|July 1925 - December 1970|
|Gus Wilson's Model Garage|
CAN YOUR CAR STAND THE COLD?
by Martin Bunn
Timothy, a Timid Soul, Thought His Couldn't,
Until Gus Told Him a Few Easy Ways to Make It Winter-Proof .
A chill wind whistled an accompaniment to the squeal of the brakes on Gus Wilson's machine as the veteran auto mechanic stopped his car in front of the Model Garage and tooted his horn. The doors swung open and a mingled odor of burning kindling wood and hot steam pipes greeted his nostrils as he drove in.
"You beat me to it," he called to his partner, Joe Clark, as the latter closed the doors behind him. "I was going to suggest that we'd better start the furnace. A bit of heat feels good on a day like this.
"Howdy, Mr. Timothy," he added as he caught sight of a thin, neat little man whose physical insignificance was in startling contrast to the huge sedan he owned. "You're the first customer this morning. What can we do for you?"
"Well, er -- "the mild little fellow hesitated, "I was just remarking to Mr. Clark, here, that I'm afraid it's about time to put my car away for the winter and I wanted to ask you if there are any special precautions I should take."
"Why put it away?" questioned Gus bluntly.
"Oh! I couldn't think of keeping it in commission all winter," said Timothy, apparently quite horrified.
"Everybody tells me winter weather is extremely hard on a car, and you know I take a lot of pride in this machine. I'd hate to have anything happen to it." He stroked the broad, shiny mud guard like an old maid fondling her pet cat.
"You're dead right about winter weather being hard on cars in general," Gus agreed, "but that's no reason why it should be hard on your car if you treat it like it ought to be treated. The extra wear winter takes out of a car can be blamed on the owner's ignorance or carelessness ninety-nine times out of a hundred -- and the hundredth case is due to conditions you'll never encounter."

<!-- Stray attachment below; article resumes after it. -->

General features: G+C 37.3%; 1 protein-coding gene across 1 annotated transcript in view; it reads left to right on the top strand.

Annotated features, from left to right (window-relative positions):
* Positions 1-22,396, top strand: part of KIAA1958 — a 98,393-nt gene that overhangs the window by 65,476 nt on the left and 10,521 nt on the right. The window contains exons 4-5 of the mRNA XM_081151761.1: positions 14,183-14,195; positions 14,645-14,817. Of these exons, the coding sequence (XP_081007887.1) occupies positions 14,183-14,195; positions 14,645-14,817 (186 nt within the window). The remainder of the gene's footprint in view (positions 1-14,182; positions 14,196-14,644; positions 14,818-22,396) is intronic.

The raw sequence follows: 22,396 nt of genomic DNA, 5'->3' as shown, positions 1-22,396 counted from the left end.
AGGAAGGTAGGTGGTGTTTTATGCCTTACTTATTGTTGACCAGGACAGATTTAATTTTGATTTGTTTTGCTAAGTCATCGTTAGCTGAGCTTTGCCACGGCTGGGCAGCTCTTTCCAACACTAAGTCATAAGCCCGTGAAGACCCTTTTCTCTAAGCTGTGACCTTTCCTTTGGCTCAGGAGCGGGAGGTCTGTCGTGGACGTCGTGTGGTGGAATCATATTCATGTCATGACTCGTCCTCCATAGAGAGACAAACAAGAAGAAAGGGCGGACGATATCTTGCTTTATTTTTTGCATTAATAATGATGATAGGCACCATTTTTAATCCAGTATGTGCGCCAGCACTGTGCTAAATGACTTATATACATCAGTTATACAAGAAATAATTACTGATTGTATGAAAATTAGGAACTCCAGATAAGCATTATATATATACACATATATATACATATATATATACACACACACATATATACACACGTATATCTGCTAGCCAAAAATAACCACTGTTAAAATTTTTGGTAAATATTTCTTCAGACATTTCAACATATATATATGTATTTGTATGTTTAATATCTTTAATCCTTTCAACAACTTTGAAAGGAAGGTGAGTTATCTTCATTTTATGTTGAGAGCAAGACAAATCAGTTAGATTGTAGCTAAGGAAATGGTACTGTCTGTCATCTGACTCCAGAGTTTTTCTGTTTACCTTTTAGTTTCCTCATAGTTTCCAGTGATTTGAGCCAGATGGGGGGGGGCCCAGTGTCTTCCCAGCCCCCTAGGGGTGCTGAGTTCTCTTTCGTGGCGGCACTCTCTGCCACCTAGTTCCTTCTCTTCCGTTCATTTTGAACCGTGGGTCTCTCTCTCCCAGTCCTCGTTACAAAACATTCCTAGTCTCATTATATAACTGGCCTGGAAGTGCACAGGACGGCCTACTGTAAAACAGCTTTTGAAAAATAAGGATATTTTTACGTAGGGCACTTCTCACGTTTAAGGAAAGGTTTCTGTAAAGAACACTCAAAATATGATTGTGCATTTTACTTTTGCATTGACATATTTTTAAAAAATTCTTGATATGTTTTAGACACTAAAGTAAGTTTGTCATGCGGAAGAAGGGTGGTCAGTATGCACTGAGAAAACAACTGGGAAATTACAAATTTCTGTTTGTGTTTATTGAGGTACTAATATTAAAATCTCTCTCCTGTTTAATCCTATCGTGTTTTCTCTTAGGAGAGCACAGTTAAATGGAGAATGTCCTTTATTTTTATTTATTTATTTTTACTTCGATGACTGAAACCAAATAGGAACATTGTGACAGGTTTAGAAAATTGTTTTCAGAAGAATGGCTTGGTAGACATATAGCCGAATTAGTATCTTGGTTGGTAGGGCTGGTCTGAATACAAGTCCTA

Timothy brightened perceptibly. "If that's really true, Mr. Wilson," he said. "I'm exceedingly glad to know it. I rather disliked the idea of doing without my car all winter. It's the only amusement I have."
"Don't you worry about its being true," Gus asserted. "You just pay attention to what I tell you and I'll guarantee that at the end of the winter your car won't show any more wear than it would after the same number of miles of summer driving. You'd better get out a pencil and a notebook, so you won't forget.
"All ready?" said Gus. "The first thing, then is to find out what parts of the car can be put on the blink by cold weather, than we can figure out how to stop it. Cold weather raises hob with the cooling system, for one thing. Cooling systems are designed to keep the motor temperature well below the boiling point of water, even in the hottest summer weather when the air that shoots through the radiator gets up to eighty degrees, or even more.
"The air in winter may be fifty, or even eighty, degrees colder, and it soaks the heat out of the radiator so fast that the motor never gets a chance to warm up the way it ought to. Cold oil doesn't flow as it should and that means the motor doesn't get the proper lubrication. Cold gasoline doesn't vaporize and you literally keep spraying the cold cylinder walls with raw gasoline. If you keep a motor running that way the rings, pistons, and cylinder walls wear to beat the band."
"But my car has a thermostat control to prevent the water from circulating if it is too cold," objected Timothy.
"That kind of a thermostat helps a lot," Gus agreed, "but it has one disadvantage in very cold weather. It slows down the water circulation so much that the water flowing into the bottom of the cylinder jacket is cold and the cylinder walls are kept cold enough to condense quite a lot of gasoline. However, it's easy enough to fix that by covering part of the bottom of the radiator so the water will have to circulate faster. The main point is to see that the motor operates just as warm in winter as it does in summer."
"In other words," Timothy interrupted, "I should watch the thermometer on the radiator cap and see that after the motor warms the running temperature is the same as in summer."